Q: There is strong field of PWRC drivers out there this weekend, including some fellow Kiwis; it looks like it will be a tough battle in both Championships?
RM: Sara and I have discussed that a lot -- it is going to be hard to find the balance. Obviously the PWRC only counts at the end of the weekend, whereas for the New Zealand Championship every day of Rally New Zealand counts for points. So we need to keep a close eye on our New Zealand competitors during the rally and not worry so much about PWRC until probably the last day. We'll aim for a good position with the New Zealand Championship and then see where we are with the PWRC. As I said before we'd dearly like to be on top of the podium and think it's clearly possible. We've had good speed at Rally New Zealand in the past and it's about time to get a good final result -- we are quite confident.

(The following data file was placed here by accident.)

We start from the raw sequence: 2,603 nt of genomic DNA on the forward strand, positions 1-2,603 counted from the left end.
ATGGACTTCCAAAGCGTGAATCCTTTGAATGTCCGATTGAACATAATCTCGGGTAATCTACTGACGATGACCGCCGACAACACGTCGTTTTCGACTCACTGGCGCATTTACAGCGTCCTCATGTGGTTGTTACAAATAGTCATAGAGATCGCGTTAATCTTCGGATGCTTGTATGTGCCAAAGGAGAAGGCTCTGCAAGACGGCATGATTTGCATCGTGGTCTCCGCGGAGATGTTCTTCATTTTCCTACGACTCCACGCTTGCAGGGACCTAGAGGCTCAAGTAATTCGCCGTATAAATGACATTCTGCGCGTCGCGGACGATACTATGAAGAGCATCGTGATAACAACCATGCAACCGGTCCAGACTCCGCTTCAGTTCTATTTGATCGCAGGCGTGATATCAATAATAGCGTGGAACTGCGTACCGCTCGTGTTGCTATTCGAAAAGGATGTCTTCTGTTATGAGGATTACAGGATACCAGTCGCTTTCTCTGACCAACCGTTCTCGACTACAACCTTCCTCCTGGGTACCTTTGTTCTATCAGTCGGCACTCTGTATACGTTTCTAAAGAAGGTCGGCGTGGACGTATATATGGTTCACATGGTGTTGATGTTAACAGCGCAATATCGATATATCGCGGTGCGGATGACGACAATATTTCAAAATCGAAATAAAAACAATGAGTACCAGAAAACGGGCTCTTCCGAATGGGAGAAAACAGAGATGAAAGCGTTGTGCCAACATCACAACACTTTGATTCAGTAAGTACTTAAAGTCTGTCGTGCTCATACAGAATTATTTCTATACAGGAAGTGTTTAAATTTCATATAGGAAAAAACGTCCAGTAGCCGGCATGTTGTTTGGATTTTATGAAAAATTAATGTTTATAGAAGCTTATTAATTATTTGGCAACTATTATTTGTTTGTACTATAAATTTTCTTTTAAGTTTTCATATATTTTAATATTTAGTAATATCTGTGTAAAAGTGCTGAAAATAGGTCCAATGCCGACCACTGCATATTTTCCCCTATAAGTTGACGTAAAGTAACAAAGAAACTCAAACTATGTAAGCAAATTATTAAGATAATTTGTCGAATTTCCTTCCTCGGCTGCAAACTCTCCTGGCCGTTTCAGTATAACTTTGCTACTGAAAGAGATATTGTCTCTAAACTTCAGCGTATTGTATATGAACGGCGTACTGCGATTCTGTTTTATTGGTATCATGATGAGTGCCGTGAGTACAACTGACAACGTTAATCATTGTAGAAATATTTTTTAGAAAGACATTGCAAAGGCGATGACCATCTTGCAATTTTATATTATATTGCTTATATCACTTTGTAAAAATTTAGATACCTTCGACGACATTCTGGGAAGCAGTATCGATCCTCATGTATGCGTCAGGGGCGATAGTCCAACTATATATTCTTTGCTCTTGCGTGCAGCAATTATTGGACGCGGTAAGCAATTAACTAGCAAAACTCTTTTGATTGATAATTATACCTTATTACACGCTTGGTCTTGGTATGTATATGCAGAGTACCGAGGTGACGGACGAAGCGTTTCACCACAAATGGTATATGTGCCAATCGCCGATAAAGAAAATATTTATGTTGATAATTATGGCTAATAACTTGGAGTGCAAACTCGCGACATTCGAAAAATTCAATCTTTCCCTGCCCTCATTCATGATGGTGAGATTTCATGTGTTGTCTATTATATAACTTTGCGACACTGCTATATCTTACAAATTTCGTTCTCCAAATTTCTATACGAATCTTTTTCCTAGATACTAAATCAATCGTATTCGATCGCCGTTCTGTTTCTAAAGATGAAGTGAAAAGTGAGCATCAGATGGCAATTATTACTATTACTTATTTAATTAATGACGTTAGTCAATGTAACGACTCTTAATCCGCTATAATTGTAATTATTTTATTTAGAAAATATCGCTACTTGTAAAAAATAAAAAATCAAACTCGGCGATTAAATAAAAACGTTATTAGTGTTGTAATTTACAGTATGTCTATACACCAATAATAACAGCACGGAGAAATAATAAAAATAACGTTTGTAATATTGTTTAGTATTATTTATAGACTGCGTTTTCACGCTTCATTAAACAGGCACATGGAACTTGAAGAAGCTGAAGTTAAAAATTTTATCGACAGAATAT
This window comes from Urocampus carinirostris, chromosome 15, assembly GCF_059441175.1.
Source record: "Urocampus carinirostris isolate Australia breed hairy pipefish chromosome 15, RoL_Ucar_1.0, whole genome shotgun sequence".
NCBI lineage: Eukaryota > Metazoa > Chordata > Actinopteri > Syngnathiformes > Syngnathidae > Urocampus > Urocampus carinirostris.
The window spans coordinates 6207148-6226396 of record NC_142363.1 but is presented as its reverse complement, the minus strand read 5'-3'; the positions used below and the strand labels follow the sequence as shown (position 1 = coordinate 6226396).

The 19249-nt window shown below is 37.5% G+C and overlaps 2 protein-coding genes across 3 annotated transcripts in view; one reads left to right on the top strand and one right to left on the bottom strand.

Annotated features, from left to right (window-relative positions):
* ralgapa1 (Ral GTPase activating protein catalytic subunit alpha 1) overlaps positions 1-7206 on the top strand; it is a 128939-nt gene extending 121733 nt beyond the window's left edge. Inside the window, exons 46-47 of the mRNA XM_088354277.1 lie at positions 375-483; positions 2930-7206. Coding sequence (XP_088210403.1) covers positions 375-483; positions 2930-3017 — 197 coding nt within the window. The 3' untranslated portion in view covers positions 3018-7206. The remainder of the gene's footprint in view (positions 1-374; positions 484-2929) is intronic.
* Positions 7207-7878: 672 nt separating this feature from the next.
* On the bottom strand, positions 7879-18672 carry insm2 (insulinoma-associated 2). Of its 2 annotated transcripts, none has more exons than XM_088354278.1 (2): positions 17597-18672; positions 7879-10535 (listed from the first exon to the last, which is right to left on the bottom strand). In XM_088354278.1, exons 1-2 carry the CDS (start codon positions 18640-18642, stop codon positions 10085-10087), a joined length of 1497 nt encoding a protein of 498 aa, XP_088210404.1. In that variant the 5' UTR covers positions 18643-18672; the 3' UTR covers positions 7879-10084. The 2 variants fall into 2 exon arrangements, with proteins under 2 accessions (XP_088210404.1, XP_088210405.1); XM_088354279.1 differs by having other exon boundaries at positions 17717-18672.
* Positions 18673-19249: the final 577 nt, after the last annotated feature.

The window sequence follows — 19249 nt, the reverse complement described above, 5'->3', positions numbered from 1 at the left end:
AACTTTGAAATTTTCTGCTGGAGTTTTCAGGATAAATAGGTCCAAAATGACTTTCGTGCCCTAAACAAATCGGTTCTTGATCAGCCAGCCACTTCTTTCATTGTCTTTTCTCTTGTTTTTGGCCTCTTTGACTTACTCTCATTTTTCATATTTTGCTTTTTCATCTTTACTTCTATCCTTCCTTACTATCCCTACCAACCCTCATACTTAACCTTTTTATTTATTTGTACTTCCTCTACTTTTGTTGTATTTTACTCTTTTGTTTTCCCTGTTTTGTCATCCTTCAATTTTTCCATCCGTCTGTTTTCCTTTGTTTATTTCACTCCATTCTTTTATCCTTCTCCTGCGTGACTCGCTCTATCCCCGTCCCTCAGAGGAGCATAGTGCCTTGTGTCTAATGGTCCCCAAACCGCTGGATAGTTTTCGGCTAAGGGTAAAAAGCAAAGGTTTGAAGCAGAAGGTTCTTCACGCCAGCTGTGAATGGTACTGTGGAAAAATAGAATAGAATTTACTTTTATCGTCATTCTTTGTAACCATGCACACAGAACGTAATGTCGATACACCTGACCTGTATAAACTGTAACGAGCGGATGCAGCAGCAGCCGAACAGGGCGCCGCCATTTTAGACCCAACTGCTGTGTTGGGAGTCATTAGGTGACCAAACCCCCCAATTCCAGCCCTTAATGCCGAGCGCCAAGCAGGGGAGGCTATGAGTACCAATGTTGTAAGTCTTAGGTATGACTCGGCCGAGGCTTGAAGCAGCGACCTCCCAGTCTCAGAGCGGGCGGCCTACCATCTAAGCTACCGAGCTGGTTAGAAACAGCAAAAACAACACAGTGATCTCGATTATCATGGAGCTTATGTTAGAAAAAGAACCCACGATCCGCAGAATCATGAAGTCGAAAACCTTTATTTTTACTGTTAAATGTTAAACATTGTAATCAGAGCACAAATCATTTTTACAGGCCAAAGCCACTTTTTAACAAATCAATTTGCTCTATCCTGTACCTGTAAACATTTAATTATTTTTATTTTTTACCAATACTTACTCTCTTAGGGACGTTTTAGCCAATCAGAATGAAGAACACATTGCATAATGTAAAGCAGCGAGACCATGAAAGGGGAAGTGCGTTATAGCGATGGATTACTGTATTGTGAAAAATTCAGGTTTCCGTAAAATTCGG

And both of them (the other Kiwis entered in PWRC, Emma Gilmour and Hayden Paddon) are entered in to the New Zealand Championship, so I'm sure the same things will be playing on their minds, maybe not so much Hayden, as he didn't go to the first round and is supposed to miss the last round so I'm sure his true goal will be worrying about PWRC. He's an incredibly fast competitor here in New Zealand and a difficult person to beat at any time. But I do think we will have the upper edge here, the roads are just tight enough to suit us. I wouldn't want them any faster but I think they will be just about right.
Q: The rally base has now shifted from Hamilton which enables us to use the stages to the north -- good to see them back on the event?